EX-IDOLS 1/20, METRO Prefab punk rock with the required lyrics obsessing on being a social misfit–the old “no one would accept me but my punk friends” spiel–the music of the Ex-Idols is designed expressly for the niche-friendly alternative rock market. On Social Kill (Relativity) they churn out a predictable lexicon of punk guitar riffs, but the flamboyant vocals of Gary Finneran, which drift between David Bowie, Ozzy Osbourne, and Stiv Bators, take center stage. His stale romanticization of on-the-edge living–pill popping, suicide, suicide, and suicide–plainly seeks to cash in on an otherwise unconscionable blend of myopia and unbounded egotism. Needless to say Finneran sports a bleached blond coif. Simple Simon, Tarpit, and Subliminal Ex open. LA MUSGANA 1/20, OLD TOWN SCHOOL Spanish folk usually means flamenco music, but La Musgana, who are making their Chicago debut in support of their second domestically released album, Las Seis Tentaciones (Xenophile), not only eschew that music’s trademark guitars, they stay entirely clear of the Gypsy style. Instead their music combs the Castilian countryside for lesser-known forms performed on a wide variety of strange traditional instruments like the gaita charra y tamboril, a three-holed flute combined with a two-headed drum played simultaneously by one musician. Upon a spare but throbbing bed of percussion–bendir, darbouka, karakebs, etc–a clarinet and an assortment of flutes play melodies that are fleshed out harmonically by hammered dulcimer and bagpipes. There’s an undeniable Celtic and Basque folk influence, but without sacrificing authenticity La Musgana’s incorporation of electric bass and clarinet gives the music a modern feel. Sones de Mexico open. DINK 1/21, DOUBLE DOOR Just another post-punk-industrial-metal-disco combo from Kent, Ohio, Dink craft a dense pastiche of stale samples and myriad post-Wax Trax units into a tediously predictable brew. The electro-drizzle-thud of their debut (coproduced by Dave Ogilvie of Skinny Puppy) has earned the attention of no less a connoisseur than Trent Reznor, which puts them in the specious company of such dullards as Marilyn Manson and Pop Will Eat Itself. Rustbucket open. OLD 97’s 1/21, EMPTY BOTTLE Performing as part of a showcase for Bloodshot Records, Chicago’s “insurgent country” label, this Dallas quartet delivers a spirited country-rock brew spiked with intentionally cliched country wordplay and an impressive instrumental twang ‘n’ bluster. On their debut album, Hitchhike to Rhome (Big Iron), they traipse through the full breadth of the music’s varied landscape–from wild two-beat romps to high-octane bluegrass breakdowns to weepy ballads–filtering much of it through a sharp pop sensibility and a spunky energy. Singer-guitarist Rhett Miller’s lyrics go for fairly obvious conceits–“If my heart was a car / You would have stripped it a long time ago” or “Well, the heroine does heroin”–but the band’s well-aimed irreverence betrays a genuine love of this stuff. They reportedly smoke live, too. Also on the bill are Tempe’s Earl C. Whitehead & the Grievous Angels, Chicago’s Moonshine Willy and Robbie Fulks, and Saint Louis’s Eleanor Roosevelt. All of the bands are slated to appear on Bloodshot’s next compilation. VAMBO MARBLE EYE 1/25, LOUNGE AX Erratically leaping between disturbed pop, faux-metal fusion, and stripped-down punk rock, Vambo Marble Eye have one constant: their all-pervasive dork humor. The album art for their self-released Two Trick Pony features two members bookending a pony’s anterior and posterior orifices, each fellow’s hands signaling some imminently dropping trousers. On the album itself the trio decimate their scattershot potential appeal with juvenile theatricality and a rambling lack of cohesion. They can play well enough; they just need to figure out what they want to do and keep their yaps sealed. TODD SNIDER 1/25, SCHUBAS On his debut, Songs for the Daily Planet (MCA), Todd Snider sets his witty, sharply observant lyrics within an organic mixture of an exuberant country-rock. An astute chronicler of mainstream American ennui, his belly-shaking turns as musical comic belie a keen eye for detail. “My Generation (Part 2)” contains some obvious yuks: “Here’s to hair gel / Hanging out at the health spa / Using condom sense and watching LA Law / Here’s to drum machines and stone-washed jeans / Credit cards and fax machines … / Here’s to living off dad as long as you can and blendin’ in with the crowd / My generation should be proud.” But there’s more penetrating analysis on “This Land Is Our Land,” which examines the displacement of Native Americans: “The world needs landfills, diet pills, and paper mills / We need country clubs and oil spills.” His music countrifies a Springsteen-Dylan prototype a la Steve Earle. Although he’s yet to attain Earle’s power or vision, Snider’s ability to transfer the folkie’s observational traits to a more contemporary setting makes for an auspicious debut. BAND DE SOLEIL 1/25, CORONET, 1/26, OTIS’ Led by Michelle Malone, yet another bluesy Bonnie Raitt type with a wahwah pedal fixation, Band de Soleil are an Atlanta trio who try to pass off competence as a virtue. They play their instruments fine, but it’s 1995, not 1975, and some things aren’t timeless.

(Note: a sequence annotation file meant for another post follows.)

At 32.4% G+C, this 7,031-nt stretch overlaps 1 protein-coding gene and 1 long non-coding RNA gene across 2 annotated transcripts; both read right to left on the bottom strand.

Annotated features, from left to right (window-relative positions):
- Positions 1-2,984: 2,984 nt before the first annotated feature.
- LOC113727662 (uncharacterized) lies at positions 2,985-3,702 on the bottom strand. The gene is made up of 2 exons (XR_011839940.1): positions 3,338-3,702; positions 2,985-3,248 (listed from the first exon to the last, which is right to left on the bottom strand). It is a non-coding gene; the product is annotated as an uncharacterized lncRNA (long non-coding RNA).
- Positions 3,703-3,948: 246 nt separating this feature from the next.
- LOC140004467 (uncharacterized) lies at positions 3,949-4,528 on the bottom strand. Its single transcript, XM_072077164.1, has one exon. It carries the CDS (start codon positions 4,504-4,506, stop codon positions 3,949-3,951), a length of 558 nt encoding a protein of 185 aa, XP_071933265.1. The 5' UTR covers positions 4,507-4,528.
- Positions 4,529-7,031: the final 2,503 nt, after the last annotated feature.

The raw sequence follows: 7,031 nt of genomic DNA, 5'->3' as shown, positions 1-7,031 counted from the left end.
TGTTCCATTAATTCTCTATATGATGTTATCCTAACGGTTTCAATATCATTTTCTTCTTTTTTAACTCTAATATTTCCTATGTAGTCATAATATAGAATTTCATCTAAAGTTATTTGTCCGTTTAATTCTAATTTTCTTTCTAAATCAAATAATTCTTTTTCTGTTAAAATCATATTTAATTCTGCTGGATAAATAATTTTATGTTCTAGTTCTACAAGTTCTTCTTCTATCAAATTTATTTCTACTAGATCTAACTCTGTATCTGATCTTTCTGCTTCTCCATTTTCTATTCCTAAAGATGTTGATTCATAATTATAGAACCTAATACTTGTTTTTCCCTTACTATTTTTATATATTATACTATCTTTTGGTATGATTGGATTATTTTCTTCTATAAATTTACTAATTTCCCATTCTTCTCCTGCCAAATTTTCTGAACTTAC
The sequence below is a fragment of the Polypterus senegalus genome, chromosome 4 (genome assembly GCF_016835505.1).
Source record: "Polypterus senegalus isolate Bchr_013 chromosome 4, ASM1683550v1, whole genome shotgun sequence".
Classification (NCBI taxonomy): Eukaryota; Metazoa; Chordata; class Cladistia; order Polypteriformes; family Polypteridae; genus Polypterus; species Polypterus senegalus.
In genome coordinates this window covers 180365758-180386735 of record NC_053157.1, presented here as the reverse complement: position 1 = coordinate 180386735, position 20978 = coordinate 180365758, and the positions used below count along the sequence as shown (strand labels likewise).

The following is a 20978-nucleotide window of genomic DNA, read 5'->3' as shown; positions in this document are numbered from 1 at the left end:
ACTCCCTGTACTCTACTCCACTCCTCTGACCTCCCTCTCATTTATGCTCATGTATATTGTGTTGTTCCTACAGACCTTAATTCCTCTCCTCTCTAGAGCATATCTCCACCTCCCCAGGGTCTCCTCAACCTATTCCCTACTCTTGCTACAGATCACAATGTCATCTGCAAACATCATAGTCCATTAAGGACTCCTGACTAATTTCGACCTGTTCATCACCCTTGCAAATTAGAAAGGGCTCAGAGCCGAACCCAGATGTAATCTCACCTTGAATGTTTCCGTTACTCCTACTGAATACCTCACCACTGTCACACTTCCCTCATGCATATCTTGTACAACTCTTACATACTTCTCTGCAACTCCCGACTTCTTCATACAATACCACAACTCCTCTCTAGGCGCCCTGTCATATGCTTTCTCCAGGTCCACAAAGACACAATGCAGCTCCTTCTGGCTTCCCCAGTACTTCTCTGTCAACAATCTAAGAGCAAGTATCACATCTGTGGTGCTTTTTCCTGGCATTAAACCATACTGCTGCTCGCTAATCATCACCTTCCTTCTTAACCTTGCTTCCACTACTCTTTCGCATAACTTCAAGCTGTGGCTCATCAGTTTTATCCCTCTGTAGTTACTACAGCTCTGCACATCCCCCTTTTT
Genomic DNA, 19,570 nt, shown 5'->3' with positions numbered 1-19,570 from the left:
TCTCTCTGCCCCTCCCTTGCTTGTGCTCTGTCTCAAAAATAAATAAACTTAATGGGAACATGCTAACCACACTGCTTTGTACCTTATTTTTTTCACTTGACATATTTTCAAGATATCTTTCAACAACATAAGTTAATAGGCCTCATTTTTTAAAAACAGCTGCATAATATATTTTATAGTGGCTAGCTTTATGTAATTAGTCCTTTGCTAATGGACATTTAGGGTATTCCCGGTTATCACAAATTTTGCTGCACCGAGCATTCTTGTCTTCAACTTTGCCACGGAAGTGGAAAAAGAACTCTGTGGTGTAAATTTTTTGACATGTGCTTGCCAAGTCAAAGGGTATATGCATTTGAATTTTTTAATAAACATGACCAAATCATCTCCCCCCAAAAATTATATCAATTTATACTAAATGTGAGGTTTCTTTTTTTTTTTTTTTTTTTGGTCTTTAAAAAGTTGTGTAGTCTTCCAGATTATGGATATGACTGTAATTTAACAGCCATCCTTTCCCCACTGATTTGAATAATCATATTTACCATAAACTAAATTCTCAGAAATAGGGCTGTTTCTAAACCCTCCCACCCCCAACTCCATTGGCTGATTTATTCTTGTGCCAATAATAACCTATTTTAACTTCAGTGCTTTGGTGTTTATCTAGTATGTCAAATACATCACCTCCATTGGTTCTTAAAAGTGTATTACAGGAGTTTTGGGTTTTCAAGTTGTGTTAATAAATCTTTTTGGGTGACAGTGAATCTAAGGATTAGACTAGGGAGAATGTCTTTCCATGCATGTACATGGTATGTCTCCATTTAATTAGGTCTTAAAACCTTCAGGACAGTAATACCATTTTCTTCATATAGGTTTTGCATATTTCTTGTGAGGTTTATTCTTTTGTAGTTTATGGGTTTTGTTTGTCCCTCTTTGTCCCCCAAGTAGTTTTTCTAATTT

Art accompanying story in printed newspaper (not available in this archive): photo/Jim Herrington.